Black musician honored for taking a stand against racism in 1960s

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RAND, WV (WOWK) – “I wish it could be completely adjusted for the rate of inflation, but this is a check to pay you back what the union took from you,” said American Federation of Musicians Local 136 President Mike Pushkin to a round of applause. 

A special ceremony honored 79-year-old bass player Johnny Smith Saturday at Levi First Missionary Baptist Church in Rand.

Pushkin apologized to Smith – the only surviving member of the band “The In Crowd” — which was punished for taking a stand against racism in 1968. 

“I don’t think that this necessarily makes things right. Justice deferred is still justice denied. What this reaffirms is that Mr. Smith and his bandmates were right,” Pushkin said. 

So what happened?  First… a little history. 

Johnny Smith was a popular musician in the Charleston area. He bought his first bass guitar at 18 while stationed in Germany with the U.S. Army. 

When he returned home, he began playing in rock and jazz bands throughout the Charleston area. 

He once played with Otis Redding in Beckley and did several shows with John Lee Hooker in Charleston.  

“Yeah I sat in with him, I played with him,” Smith said of the gigs he played with Hooker. “I found him to be a good musician, a personable type of guy.” 

Smith worked as a lineman with the power company by day and played music on nights and weekends. 

And one night — the racism of the 60s was something he couldn’t ignore. 

Johnny Smith said that in 1968 he and his band were playing on the third floor of the Charleston Athletic Club which was on Kanawha Boulevard at the time. Smith said a Black man and white woman sat down at one of the tables, but no one served them.   

“They just set there and set there and set there,” Smith explained. “And I think they danced a couple times, and then when they set back down nobody had come and this was an appreciable amount of time, it was over 15 minutes.” 

Smith said he and his bandmates talked it over and decided to tell the manager about the situation, but nothing happened.” 

“Since he still didn’t send anybody to wait on them, just continued, we quit playing,” said Smith.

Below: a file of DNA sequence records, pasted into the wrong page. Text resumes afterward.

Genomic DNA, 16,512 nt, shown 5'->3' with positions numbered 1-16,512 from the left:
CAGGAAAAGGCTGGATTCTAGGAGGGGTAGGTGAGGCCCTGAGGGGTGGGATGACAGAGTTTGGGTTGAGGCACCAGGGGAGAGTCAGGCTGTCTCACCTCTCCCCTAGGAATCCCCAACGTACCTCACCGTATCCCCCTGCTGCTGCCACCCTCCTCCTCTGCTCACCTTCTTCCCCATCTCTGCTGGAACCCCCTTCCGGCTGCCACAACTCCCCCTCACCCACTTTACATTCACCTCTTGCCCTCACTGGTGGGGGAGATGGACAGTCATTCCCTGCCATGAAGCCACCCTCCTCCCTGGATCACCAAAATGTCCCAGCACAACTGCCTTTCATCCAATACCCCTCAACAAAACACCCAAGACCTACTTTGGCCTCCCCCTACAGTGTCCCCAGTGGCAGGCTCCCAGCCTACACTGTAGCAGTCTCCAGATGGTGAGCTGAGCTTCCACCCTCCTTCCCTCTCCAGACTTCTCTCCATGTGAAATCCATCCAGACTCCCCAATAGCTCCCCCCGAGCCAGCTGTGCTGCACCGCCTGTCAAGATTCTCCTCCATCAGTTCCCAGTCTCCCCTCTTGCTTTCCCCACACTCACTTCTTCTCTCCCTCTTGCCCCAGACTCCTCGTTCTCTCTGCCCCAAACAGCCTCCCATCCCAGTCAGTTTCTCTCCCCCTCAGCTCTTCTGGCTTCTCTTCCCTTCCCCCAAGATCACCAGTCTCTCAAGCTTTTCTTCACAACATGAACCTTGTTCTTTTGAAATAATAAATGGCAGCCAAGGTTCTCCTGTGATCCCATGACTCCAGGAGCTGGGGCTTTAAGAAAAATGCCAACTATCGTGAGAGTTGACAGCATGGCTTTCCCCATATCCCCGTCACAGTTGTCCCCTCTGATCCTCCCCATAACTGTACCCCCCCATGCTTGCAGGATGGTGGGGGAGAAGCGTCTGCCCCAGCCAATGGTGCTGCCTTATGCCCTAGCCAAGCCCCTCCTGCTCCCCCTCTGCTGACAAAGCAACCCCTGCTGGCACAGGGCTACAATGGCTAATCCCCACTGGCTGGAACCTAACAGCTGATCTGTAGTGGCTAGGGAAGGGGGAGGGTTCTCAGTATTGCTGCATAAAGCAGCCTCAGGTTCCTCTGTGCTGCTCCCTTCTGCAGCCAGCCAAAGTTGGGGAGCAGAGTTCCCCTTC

He said taking that stand led to them being kicked out of the club. Worse – the musicians’ union fined each member $150, which would be more than $1,100 today. 

“It actually enraged me to the point that I never joined the union again. I never went back,” Smith said.  

Johnny’s son Bryan said gigs only paid about $30 back then, so the $150 fine was significant. 

“He was married, it wasn’t just him so when they levied that fine on him they knew full well what they were doing and they were going to teach him a lesson,” Bryan Smith said. 

Bryan says hearing the story over the years angered him but he hopes the union’s actions on Saturday will give his parents some peace. 

It says a lot about the evolution of the union and the mindset. It says a lot about the evolution of the area,” he said. 

Bryan’s longtime friend Joe Slack got the ball rolling — telling Pushkin how the union treated johnny smith back then. 

To make amends, the union reinstated Johnny Smith and paid him back $250. 

“Seeing justice almost done is just as important as being strong enough to forgive and so I’m thankful that I was able to see this, I really am,” Johnny Smith said after the ceremony. 

Smith said even after he quit the union, he was still able to get paying gigs around Charleston.  

His family hopes that he will one day be considered for the West Virginia Music Hall of Fame. 

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